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Fewer Companies Caught the Deal Bug in the Year of the Pandemic | Investing News

By Joshua Franklin and Pamela Barbaglia

(Reuters) – Global mergers and acquisitions (M&A) activity fell to a three-year low in 2020, as companies grappled with the financial fallout of the COVID-19 pandemic, even as dealmaking came roaring back in the second half.

The value of M&A globally dropped 5% year-on-year to $3.6 trillion, the lowest since 2017, according to a preliminary tally from financial data provider Refinitiv. There were 48,226 deals announced, compared with 50,113 deals last year.

Technology, healthcare and financial services deals led the recovery after M&A activity plunged in the second quarter on concerns about global economic prospects. A stock market rally and access to cheap financing gave chief executives confidence to pursue transformative transactions again.

“The biggest story has to be the enormous rebound we have experienced. Talk about dog years, we went through a three-to-five year cycle in just six months,” said Cary Kochman, Citigroup

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2020 tech transformation: Year in review

The year 2020 proved to be a pivotal one in tech, as companies provided essential services during the coronavirus pandemic and unveiled 5G telecom technology while facing unprecedented antitrust scrutiny and accusations of censorship amid an intense election and social justice movement.

“I think sometimes we hear that … U.S. innovation is slowing down, and I think the last year has shown that that’s not really the case,” Neil Chilson, senior research fellow for tech and innovation at the Charles Koch Institute, told Fox News.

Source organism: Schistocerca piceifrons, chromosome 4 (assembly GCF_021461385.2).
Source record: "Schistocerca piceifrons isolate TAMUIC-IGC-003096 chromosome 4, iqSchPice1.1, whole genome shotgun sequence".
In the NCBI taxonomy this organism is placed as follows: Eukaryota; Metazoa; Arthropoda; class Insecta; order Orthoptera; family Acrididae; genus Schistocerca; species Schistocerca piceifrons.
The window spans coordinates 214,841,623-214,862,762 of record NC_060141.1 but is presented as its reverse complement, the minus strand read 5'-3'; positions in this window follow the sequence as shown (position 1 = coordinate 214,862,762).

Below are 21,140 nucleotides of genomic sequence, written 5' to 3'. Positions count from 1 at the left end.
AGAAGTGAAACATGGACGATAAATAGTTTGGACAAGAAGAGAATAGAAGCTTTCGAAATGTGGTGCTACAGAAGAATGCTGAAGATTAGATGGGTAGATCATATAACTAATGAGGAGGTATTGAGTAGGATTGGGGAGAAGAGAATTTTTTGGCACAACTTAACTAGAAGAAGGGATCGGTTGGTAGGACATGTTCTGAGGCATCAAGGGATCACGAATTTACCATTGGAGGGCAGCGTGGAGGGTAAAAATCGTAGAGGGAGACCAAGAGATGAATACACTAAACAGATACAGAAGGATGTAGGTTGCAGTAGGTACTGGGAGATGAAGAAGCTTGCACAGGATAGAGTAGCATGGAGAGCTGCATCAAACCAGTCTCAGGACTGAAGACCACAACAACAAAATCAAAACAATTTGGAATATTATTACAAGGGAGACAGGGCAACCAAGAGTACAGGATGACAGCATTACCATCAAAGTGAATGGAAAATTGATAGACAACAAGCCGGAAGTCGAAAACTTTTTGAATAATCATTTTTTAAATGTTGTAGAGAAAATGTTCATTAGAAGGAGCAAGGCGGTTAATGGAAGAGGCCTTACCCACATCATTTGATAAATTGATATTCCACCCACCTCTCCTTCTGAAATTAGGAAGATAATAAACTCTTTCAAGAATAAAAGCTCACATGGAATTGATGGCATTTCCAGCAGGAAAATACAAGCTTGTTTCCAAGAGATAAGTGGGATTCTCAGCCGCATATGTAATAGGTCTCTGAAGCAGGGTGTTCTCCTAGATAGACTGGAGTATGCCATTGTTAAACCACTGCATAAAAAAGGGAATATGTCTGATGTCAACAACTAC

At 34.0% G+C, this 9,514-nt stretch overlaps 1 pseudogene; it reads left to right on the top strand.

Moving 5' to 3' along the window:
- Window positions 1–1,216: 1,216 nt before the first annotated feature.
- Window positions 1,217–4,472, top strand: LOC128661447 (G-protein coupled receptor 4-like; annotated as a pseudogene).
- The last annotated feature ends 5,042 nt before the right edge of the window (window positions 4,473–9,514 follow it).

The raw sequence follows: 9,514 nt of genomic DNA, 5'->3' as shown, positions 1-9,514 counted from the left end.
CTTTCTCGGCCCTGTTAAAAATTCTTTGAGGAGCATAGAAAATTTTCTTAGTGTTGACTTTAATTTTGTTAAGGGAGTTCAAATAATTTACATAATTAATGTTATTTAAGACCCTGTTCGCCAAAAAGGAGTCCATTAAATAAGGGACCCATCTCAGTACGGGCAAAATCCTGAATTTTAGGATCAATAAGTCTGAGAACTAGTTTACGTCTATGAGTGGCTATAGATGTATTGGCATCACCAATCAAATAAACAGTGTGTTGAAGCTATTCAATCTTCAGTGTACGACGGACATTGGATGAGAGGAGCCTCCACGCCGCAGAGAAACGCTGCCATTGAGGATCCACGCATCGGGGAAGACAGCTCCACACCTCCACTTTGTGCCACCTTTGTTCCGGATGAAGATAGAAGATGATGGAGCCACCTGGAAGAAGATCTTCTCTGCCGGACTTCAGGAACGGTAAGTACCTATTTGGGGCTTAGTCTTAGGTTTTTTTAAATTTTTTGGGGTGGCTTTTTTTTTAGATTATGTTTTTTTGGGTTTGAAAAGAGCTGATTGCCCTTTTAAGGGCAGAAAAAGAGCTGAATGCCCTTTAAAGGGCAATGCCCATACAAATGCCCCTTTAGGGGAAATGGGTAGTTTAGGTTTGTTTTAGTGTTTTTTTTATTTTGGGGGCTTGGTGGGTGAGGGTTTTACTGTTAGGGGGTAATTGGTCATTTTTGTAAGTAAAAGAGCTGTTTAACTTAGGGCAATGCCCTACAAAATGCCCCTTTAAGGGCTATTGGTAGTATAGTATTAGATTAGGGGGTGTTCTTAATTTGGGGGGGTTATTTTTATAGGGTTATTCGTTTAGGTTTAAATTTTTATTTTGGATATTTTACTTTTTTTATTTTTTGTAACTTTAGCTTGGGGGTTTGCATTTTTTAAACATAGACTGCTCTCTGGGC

Chilson gave examples of the country’s rapid COVID-19 vaccine development, SpaceX’s astronaut launch in May and autonomous driving company Waymo’s recent announcement that its self-driving cars will be completely autonomous in trials in Phoenix.

“I’m pretty excited about the future. I think 2020 shows that the U.S. is still the world leader in tech and innovation, and we should continue to maintain our cultural

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A quarter of a billion people could find themselves jobless this year

Microsoft president Brad Smith. Photo: Getty
Microsoft president Brad Smith. Photo: Getty

Microsoft (MFST) president Brad Smith says global unemployment may reach a quarter of a billion people in 2020.

His stark warning comes as the US Congressional Budget Office estimates a 12.3 point increase in the unemployment rate putting 21 million employees newly out of work.

“It is a staggering number. The pandemic respects no border. Many other countries and continents face similar challenges,” Smith told the BBC.

Millions will need to learn new digital skills to get jobs or retain their existing employment, according to the tech giant boss.

Microsoft recently announced plans to deliver skills and training to 25 million people across the globe with the help of its subsidiary company LinkedIn.

It will spend $20m (£19.6m) on the programme. The software company estimates the global workforce can absorb around 149 million new technology-oriented jobs.

READ MORE: Coronavirus: Up to 1,200

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